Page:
On Friday we went to Midlothian to compete in a geography bee sponsored by the Richmond Regional Home Educators. This is part of the national bee run by National Geographic. I saw a post about it on a list I'm on, a month or two ago, and asked Benny if he was interested. Benny, not one to be deeply interested in much of anything academically, unless you include Inventing Things class, Chess Strategy class, and Runescape Statistics class, immediately wanted to try it. I keep tossing things at Benny, waiting for something to stick. So far, he tolerates a lot of stuff, enjoys some of it, takes a workmanlike approach toward other things, and some things he firmly rejects. So far, academically speaking, there hasn't been anything that he really yearns to do. Geography was an instant hit. He actually asks to study it. The last month has been all about geography around here.
I should tell you: I am not a geography type. Geography to me, a month ago, meant knowing vague facts about imports and exports (coffee! coal! tobacco!) and knowing where the Ural Mountains are. I am still not sure about those particular mountains, but I do know that geography is full of hidden depths. State capitals for example. I did not know the capital of Kentucky. Nor did I know the capital of Oregon. It is not Eugene. We have been contemplating, Benny and I, how best to go about this, because there are really so many hidden depths: the rivers, the mountains, the cultural stuff, the native animals and plants, the capital cities, the landmarks, the historical events -- I mean, it is endless.
For this round, we decided to do a wide overview, and then spend the last couple weeks focusing on US geography. My goal was just to do the best we could, keep it super fun, and try and get one question right in the bee. To be honest, I didn't think he'd even manage to get through the state capitals. After seeing how enthusiastic he was, I felt like just going to scope it out would be worthwhile. This would be his first year to be eligible, and he'd have much more time to "get serious" if he figured out that's what he wanted to do.
Here's Benny on his way to the bee:
Here's Grace Gospel Chapel in Midlothian where the bee was held:
The stage, all set up for the bee, with Benny in happy anticipation:
And here's how many questions Benny got right:
That's right, he got FOUR RIGHT, and in the preliminary round he tied for 6th place out of 18 kids in the bee. I was absolutely thrilled with his performance. He answered questions that I never thought he would get right. Without giving away the questions, in case that's illegal, he answered a question comparing two cities and asking which had the higher immigrant population. He answered a question asking which of two states would be more likely to have a broadleaf, deciduous forest. He answered a question asking which of three states did not have a city with a population over 15 million. It was impressive! He answered loud and clear. He did incorrectly answer Kazhakstan twice, in fact he answered that Berlin was the capital of Kazhakstan. We'll have to work on that.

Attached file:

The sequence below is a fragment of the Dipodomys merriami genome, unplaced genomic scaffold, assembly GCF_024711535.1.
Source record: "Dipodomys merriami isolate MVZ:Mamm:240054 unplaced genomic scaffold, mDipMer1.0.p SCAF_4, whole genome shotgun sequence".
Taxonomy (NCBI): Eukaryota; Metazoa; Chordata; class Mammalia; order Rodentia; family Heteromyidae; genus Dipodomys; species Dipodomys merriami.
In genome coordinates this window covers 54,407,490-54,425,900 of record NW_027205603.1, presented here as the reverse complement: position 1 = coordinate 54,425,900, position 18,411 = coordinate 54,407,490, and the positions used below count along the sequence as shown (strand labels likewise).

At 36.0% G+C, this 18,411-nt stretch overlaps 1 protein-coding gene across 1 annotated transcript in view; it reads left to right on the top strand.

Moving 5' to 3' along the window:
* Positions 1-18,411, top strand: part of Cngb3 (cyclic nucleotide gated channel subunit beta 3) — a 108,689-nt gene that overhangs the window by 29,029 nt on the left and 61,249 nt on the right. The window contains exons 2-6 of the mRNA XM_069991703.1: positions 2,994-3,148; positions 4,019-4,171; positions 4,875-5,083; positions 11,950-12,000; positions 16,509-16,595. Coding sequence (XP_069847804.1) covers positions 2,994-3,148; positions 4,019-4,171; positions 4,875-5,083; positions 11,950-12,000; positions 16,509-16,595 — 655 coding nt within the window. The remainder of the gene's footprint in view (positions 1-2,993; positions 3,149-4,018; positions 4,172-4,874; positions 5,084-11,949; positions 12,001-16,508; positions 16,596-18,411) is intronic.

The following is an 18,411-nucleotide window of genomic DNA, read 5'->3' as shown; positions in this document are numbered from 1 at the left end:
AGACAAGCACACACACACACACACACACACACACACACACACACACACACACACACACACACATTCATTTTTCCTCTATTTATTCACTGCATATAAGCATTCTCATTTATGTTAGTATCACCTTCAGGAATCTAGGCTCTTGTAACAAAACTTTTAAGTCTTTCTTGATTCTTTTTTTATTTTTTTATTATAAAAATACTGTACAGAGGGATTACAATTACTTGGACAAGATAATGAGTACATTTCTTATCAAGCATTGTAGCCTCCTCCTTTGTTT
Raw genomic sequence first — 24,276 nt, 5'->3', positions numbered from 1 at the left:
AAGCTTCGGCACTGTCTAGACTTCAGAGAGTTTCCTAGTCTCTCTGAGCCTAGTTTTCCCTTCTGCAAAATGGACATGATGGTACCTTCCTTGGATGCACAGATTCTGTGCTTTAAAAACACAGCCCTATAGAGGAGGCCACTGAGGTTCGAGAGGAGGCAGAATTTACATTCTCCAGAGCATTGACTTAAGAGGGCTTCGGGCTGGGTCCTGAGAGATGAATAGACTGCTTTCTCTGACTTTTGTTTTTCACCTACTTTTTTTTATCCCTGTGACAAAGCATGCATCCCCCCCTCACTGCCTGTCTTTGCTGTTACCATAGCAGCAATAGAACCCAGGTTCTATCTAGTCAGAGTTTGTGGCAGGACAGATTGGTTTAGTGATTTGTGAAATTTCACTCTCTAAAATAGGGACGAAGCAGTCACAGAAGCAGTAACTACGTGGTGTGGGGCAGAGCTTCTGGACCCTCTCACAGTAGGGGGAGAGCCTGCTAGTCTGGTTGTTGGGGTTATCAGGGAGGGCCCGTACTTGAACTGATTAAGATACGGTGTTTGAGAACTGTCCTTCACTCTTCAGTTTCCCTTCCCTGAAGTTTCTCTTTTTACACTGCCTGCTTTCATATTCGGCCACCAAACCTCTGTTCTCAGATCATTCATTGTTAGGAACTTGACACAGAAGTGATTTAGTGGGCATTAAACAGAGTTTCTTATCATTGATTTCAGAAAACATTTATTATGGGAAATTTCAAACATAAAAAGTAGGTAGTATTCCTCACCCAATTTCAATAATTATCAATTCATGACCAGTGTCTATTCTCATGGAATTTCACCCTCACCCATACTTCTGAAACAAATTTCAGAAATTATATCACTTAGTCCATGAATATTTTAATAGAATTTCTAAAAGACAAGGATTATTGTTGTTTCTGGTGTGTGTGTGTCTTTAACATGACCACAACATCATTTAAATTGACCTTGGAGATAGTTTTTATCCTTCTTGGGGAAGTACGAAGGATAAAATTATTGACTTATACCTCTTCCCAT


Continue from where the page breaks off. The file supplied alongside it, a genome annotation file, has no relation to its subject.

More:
Here's the astonishing thing, for those of you who know our Benny: He sat still. He did not fall out of his chair, did not tap his shoes relentlessly, did not chat with the kid next to him, did not wander off. He did space out a couple times -- at one point his question was read and the time was ticking away, and he had no idea it was his turn. One of the judges said, "Benny?" and he almost jumped out of his skin -- it was pretty funny, like Kramer from Seinfeld had wandered into a geography bee.
What was the first thing he did when he got in the car and got his seatbelt on? He pulled out the atlas and started quizzing me on state capitals again. Which is how he spent the car ride getting there. It's going to be a long year, and I am guessing I'll know where the Ural Mountains are by the time we get to the end of it!
A few words about the bee itself. It was run splendidly and efficiently by Pam Foster and graciously sponsored by the Richmond homeschoolers. I really appreciated how she clarified everything for the kids in advance so they knew what to expect in a new and complex situation. We will be back next year for sure.